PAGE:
When you ask a typical headteacher at the moment what the most pressing issue in education is, they’re very unlikely to talk about assessment or workload. Probably top of the list at the moment is finance – with reducing income and increasing out-goings it’s a difficult time. Linked to that is the issue of recruitment and retention. Since so much funding depends on numbers on roll, you need to run a good school to keep numbers up, and to do that you need good teachers.
That’s why I still argue that one of the key things school leaders need to get right in their schools is workload and professional trust. Excellent teachers are not easy to come by, and when we find them, we ought to want to hang on to them and let them do their stuff.
In one of the DfE’s workload reports last year, the marking group came up with the mantra that marking should be meaningful, manageable and motivating. I agree with all three, but I would definitely have put manageable first. When good teachers leave the profession, it is often the manageability of the workload that they cite as the cause. Many more teachers reduce their hours to part-time or decide to choose supply work to make their work-life balance manageable.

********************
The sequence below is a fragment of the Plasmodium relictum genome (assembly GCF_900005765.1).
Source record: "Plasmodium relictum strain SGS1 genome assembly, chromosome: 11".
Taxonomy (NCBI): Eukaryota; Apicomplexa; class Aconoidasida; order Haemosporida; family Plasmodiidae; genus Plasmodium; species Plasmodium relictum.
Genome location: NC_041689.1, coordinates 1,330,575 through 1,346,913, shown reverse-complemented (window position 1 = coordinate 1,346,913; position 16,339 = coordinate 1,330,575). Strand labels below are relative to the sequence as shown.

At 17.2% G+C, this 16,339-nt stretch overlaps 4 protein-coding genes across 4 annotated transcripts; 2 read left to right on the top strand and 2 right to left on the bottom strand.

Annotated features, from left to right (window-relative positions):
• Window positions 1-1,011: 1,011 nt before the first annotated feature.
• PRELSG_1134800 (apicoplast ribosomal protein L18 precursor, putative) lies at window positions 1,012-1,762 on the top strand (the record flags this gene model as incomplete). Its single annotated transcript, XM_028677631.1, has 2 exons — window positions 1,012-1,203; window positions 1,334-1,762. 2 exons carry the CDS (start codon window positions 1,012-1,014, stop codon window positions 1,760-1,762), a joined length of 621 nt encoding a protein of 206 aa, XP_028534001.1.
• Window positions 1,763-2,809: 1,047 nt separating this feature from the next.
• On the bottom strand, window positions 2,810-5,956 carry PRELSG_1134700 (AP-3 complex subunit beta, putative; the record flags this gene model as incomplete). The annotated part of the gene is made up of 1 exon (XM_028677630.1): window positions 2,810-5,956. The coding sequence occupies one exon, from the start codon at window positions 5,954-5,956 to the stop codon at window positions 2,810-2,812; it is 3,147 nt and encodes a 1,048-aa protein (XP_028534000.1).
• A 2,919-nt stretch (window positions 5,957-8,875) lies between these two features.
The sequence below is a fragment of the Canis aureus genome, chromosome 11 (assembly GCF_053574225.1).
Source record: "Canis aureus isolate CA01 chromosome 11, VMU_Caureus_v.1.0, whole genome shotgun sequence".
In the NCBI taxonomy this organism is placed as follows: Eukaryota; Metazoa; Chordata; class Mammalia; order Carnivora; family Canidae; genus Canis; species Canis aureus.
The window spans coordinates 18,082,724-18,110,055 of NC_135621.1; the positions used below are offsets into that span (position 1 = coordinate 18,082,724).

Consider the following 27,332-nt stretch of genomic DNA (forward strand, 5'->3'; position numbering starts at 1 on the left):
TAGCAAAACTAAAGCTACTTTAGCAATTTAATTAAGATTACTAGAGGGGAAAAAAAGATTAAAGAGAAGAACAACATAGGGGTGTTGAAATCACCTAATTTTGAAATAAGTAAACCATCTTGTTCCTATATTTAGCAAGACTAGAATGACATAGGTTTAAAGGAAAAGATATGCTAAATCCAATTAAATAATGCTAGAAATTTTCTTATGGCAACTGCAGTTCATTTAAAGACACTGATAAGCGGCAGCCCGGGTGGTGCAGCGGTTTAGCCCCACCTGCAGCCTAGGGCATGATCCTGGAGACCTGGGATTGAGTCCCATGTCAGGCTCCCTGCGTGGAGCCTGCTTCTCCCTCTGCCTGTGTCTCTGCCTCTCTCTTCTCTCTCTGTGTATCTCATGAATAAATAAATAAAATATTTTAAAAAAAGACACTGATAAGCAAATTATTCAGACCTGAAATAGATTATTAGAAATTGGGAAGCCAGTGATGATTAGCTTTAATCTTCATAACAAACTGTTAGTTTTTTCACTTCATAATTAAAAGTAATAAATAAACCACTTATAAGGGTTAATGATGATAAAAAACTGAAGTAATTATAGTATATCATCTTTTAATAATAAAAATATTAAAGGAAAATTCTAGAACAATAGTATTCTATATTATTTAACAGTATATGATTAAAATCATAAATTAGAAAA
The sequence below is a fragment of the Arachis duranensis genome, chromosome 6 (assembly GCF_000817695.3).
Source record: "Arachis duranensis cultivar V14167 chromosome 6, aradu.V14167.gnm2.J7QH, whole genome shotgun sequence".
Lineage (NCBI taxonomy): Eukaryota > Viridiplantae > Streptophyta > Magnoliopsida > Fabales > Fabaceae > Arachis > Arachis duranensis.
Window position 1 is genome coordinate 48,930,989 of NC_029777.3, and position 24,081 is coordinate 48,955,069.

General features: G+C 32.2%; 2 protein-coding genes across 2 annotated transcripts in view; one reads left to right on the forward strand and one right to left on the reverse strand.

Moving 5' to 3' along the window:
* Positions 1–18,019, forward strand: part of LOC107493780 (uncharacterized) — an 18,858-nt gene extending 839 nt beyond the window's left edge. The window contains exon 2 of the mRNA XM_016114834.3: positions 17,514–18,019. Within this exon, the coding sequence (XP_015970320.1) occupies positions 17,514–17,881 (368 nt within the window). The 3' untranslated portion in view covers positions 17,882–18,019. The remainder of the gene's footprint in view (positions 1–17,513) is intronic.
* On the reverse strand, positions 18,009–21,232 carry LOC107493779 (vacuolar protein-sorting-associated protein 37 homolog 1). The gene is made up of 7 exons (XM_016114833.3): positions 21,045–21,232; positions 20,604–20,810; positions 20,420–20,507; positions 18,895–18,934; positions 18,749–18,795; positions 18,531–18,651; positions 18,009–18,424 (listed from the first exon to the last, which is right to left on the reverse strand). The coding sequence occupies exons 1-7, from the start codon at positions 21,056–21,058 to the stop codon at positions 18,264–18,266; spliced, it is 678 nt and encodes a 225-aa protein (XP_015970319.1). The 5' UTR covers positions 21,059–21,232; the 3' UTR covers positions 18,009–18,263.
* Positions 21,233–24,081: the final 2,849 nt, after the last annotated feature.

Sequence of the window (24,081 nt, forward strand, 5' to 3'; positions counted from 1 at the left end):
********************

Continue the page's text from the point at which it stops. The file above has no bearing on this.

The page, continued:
The most frustrating element of this for me is that manageable marking can often free up time for clearer thinking and practice into what matters when it comes to assessment and feedback. Many teachers will tell you that the most effective feedback we give to children isn’t that which is written down in red pen at the end of piece of work, but the advice and guidance a teacher provides there-and-then, in the classroom at the point of teaching. By focussing so heavily on written marking, we undervalue the far more useful feedback which is so central to our role.
What’s more, feedback isn’t even just about the information we give to the children. Some of the most powerful feedback that happens in the classroom is the feedback children give to the teacher through their actions, answers… even the looks on their faces!
Assessment is about so much more than tests, and feedback is about so much more than marking. We forget those two facts at our peril.